<a href="#"><i class="fas fa-minus-circle fa-button dark text-warning"></i></a>
<a href="#"><i class="fas fa-times-circle fa-button dark text-danger"></i></a>
<a href="#" class="ml-1" title="this button is disabled (b&w filter)"><i class="fas fa-plus-circle fa-button text-danger disabled"></i></a>
<a href="#" title="this button is disabled (b&w filter)"><i class="fas fa-times-circle fa-button text-danger disabled"></i></a>
<a href="#" title="this button is disabled (b&w filter)"><i class="fas fa-minus-circle fa-button text-danger disabled"></i></a>
Here's what that looks like:
sample on CodePen
No matter which color is applied to the icon - the highlighting just works!
If you've been paying attention to CSS standards this is probably not news to you, but I didn't know that this was something you could do. In fact I didn't realize that there are so many useful filters available including filters to blur, gray scale and a few other things that are useful for things like disabling buttons.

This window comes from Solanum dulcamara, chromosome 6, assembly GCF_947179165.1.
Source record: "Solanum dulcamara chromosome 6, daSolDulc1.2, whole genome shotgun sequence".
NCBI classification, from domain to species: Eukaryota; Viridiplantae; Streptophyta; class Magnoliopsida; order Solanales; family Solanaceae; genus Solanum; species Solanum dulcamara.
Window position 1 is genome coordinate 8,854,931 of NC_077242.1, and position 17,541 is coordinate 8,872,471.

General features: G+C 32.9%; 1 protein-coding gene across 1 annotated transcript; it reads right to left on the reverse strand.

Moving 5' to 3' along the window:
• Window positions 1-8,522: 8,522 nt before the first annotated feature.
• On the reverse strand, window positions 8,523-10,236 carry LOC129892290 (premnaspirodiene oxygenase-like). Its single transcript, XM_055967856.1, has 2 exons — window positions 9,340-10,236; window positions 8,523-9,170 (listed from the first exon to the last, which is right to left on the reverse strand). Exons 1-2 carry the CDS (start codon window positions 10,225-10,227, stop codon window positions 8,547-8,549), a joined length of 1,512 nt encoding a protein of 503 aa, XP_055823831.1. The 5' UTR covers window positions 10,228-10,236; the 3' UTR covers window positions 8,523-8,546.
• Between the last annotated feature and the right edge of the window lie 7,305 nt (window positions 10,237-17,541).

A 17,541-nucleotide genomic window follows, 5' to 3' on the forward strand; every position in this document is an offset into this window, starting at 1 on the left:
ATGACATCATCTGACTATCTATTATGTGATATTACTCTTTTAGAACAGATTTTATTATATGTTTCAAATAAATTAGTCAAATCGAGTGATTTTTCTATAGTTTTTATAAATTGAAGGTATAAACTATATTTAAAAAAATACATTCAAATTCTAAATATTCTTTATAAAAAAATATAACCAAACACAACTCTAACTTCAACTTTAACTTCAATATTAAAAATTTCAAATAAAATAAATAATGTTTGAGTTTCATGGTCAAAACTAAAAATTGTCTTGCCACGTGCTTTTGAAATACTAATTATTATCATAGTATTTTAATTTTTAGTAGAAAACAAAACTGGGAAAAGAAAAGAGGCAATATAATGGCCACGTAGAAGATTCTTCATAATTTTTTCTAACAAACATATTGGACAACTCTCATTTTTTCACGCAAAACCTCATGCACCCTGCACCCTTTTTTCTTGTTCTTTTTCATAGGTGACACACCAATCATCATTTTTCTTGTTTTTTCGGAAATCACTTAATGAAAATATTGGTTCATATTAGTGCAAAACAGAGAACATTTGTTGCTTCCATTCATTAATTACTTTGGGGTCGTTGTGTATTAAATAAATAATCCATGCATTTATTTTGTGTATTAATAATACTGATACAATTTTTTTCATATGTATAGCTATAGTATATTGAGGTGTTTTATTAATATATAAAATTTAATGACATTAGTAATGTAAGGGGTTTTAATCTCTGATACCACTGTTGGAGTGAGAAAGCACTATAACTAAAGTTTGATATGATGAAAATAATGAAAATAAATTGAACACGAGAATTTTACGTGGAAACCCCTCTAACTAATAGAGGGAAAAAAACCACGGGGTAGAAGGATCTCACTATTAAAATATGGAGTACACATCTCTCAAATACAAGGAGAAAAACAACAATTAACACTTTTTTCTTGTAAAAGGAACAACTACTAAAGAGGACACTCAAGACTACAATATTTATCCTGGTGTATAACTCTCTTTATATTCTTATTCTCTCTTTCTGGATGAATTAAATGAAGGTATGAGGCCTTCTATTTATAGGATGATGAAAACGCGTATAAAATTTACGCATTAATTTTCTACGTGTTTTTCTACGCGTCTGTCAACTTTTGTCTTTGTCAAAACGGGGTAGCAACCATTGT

Background Filters with backdrop-filter
Another very useful thing and again new to me is the ability to apply a
backdrop-filter. A backdrop filter lets you apply a filter to the content that the affected elements sits on top of in HTML compositional layout.
Effectively - with a little extra effort - you can apply many of these filters to the background only which was previously very difficult to do unless you used absolute positioning and z-index!
This makes it much easier to highlight content that sits on top of background images for example.